Won't the action reaction forces cancel each other out at collision in this situation?
This is a common mistake and one must note that the action and reaction forces act on different objects so there can be no cancellation of forces.

My question is, what will happen after collision?
Anything you decide on as long as the Laws of Physics are not violated.

If the collision was elastic (kinetic energy is conserved) then they might rebound and return to their original positions and then start the sequence all over again, and again, . . . .
In the real world not really consistent with the statement non-deforming objects.

They might stick together with the initial gravitational potential energy of the system being used to do work cause permanent deformation of the objects, converted into heat etc, . . . .
Not really consistent with the statement the only force acting between the two objects is the force of gravity (i.e none of the other three fundamental forces are in play here) which is also true of my first example.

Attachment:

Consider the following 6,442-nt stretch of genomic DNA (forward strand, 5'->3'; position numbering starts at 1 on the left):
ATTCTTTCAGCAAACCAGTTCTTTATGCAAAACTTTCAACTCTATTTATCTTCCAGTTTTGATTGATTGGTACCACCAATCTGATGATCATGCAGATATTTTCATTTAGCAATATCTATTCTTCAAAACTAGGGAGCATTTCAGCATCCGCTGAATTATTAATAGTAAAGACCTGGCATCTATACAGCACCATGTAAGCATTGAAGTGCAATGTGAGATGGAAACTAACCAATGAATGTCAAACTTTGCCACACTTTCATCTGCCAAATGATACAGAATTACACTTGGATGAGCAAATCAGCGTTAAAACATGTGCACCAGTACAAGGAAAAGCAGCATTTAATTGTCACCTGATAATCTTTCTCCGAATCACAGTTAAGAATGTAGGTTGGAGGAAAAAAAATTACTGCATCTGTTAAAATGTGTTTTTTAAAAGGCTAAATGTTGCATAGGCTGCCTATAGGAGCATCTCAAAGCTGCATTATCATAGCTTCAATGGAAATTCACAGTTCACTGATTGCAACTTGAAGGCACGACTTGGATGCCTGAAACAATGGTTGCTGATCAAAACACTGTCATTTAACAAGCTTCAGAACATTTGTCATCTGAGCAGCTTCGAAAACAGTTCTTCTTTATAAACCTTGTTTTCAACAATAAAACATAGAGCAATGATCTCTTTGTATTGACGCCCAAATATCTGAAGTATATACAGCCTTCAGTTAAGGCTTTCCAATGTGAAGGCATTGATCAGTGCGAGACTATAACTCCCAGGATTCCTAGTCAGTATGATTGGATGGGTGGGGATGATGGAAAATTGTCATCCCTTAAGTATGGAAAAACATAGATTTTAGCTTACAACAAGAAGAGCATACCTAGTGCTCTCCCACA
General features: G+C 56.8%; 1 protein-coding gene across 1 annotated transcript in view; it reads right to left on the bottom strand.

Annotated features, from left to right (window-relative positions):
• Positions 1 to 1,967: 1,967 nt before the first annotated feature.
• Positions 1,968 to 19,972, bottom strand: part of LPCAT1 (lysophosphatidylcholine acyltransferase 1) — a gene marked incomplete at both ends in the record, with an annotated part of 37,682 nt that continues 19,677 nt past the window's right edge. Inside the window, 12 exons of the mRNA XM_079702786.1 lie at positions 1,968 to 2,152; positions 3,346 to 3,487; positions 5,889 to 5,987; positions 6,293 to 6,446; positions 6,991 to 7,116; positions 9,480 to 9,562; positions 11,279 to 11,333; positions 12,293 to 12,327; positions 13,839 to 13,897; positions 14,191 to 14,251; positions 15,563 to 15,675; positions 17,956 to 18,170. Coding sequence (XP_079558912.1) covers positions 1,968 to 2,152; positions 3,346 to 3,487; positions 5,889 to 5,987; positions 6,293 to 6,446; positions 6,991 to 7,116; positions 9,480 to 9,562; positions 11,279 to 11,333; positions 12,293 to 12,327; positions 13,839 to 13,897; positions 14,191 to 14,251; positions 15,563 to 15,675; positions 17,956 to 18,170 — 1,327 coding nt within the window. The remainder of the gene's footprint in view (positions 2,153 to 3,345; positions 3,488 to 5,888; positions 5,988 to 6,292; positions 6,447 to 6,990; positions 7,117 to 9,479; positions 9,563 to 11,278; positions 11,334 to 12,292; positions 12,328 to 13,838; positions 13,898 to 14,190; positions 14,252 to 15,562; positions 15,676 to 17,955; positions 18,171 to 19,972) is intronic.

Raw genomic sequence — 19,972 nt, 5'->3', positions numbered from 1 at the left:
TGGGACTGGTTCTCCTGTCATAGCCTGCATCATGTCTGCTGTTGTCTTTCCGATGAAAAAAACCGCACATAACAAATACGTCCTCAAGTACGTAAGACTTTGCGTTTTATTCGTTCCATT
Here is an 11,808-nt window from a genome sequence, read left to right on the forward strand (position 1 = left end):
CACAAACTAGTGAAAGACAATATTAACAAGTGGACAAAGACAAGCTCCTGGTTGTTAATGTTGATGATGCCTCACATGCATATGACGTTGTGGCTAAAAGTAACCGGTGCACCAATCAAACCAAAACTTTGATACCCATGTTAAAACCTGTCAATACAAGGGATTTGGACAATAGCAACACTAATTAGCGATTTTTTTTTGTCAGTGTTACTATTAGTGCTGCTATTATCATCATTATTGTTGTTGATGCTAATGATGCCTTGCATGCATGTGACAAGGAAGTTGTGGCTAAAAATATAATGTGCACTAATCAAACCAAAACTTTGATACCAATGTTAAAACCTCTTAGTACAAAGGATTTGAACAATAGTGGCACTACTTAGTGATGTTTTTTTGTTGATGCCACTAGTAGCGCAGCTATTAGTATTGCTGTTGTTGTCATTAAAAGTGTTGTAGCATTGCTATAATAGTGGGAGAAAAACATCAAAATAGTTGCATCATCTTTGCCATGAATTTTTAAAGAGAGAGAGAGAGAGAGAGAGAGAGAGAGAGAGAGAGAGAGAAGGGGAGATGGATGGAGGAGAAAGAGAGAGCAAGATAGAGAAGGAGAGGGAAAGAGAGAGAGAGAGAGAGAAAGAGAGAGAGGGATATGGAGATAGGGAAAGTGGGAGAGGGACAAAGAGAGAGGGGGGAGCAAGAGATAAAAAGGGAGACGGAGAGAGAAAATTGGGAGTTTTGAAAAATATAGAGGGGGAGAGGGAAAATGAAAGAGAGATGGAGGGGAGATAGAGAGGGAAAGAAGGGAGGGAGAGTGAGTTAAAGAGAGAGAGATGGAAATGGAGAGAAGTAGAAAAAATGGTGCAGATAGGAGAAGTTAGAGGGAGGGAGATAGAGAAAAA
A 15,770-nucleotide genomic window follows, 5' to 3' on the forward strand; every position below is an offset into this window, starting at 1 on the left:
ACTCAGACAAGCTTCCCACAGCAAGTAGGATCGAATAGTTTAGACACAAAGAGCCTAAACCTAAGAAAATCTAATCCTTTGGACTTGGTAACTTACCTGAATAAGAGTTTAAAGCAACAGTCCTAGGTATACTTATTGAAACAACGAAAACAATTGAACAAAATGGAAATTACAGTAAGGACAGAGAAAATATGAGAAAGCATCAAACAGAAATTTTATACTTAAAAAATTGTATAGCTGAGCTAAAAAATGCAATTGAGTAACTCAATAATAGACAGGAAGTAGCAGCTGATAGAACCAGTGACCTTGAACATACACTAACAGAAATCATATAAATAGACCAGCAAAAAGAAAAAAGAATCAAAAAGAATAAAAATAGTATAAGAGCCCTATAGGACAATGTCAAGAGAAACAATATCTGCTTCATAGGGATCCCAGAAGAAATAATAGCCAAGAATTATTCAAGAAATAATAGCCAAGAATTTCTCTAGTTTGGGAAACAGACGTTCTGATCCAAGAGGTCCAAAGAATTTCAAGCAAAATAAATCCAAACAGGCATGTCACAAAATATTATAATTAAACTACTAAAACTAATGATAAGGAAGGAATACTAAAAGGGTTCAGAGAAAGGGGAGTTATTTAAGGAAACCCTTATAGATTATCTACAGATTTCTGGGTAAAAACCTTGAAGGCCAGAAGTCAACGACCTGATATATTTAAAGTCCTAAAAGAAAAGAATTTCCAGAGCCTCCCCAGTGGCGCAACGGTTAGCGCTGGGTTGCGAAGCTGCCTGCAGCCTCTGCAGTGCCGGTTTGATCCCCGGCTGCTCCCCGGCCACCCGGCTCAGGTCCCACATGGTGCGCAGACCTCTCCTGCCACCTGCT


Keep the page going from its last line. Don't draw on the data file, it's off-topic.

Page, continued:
Thus the scenario that you have used is not a real world one and needs to be amended to answer the question What happens next?

• Comments have been moved to chat; please do not continue the discussion here. Before posting a comment below this one, please review the purposes of comments. Comments that do not request clarification or suggest improvements usually belong as an answer, on Physics Meta, or in Physics Chat. Comments continuing discussion may be removed. Feb 15 at 17:07

Although Newton's Second Law is for a single particle, $$\vec{F}_{\rm net} = m \vec{a}$$, we can sum many of these for systems of interacting particles (applying Newton's Third Law along the way) to obtain an effective equation for the system: $$\vec{F}_{\rm net,\, ext} = M_{\rm sys} \frac{d \vec{v}_{\rm com}}{dt}$$ where $$\vec{v}_{\rm com} = \frac{d \vec{r}_{\rm com}}{dt}$$, with $$\vec{r}_{\rm com}$$ the center-of-mass position of the system of particles, $$M_{\rm sys}$$ the sum of their masses, and $$\vec{F}_{\rm net,\, ext}$$ the sum of the external forces on the system. See my answer to this question, for example.